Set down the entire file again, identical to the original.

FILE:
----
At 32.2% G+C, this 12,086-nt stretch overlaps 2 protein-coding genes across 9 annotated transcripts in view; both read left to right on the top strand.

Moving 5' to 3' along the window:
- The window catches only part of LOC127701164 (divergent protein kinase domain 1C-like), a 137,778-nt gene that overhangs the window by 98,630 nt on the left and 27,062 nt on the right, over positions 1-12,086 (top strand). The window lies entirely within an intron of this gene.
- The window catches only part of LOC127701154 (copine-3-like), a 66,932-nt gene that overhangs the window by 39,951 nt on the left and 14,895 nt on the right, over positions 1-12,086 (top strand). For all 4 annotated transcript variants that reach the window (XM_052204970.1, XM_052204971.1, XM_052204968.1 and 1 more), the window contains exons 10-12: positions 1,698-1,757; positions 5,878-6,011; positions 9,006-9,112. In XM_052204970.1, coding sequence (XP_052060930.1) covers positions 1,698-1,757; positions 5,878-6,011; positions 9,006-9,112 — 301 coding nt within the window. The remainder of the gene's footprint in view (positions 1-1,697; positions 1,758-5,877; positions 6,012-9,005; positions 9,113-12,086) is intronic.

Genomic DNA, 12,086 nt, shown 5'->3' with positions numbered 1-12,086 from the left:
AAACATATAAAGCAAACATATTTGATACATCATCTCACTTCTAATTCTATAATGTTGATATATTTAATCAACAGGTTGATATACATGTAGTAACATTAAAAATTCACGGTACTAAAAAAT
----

At 32.2% G+C, this 12,086-nt stretch overlaps 2 protein-coding genes across 9 annotated transcripts in view; both read left to right on the top strand.

Moving 5' to 3' along the window:
- The window catches only part of LOC127701164 (divergent protein kinase domain 1C-like), a 137,778-nt gene that overhangs the window by 98,630 nt on the left and 27,062 nt on the right, over positions 1-12,086 (top strand). The window lies entirely within an intron of this gene.
- The window catches only part of LOC127701154 (copine-3-like), a 66,932-nt gene that overhangs the window by 39,951 nt on the left and 14,895 nt on the right, over positions 1-12,086 (top strand). For all 4 annotated transcript variants that reach the window (XM_052204970.1, XM_052204971.1, XM_052204968.1 and 1 more), the window contains exons 10-12: positions 1,698-1,757; positions 5,878-6,011; positions 9,006-9,112. In XM_052204970.1, coding sequence (XP_052060930.1) covers positions 1,698-1,757; positions 5,878-6,011; positions 9,006-9,112 — 301 coding nt within the window. The remainder of the gene's footprint in view (positions 1-1,697; positions 1,758-5,877; positions 6,012-9,005; positions 9,113-12,086) is intronic.

Genomic DNA, 12,086 nt, shown 5'->3' with positions numbered 1-12,086 from the left:
AAACATATAAAGCAAACATATTTGATACATCATCTCACTTCTAATTCTATAATGTTGATATATTTAATCAACAGGTTGATATACATGTAGTAACATTAAAAATTCACGGTACTAAAAAAT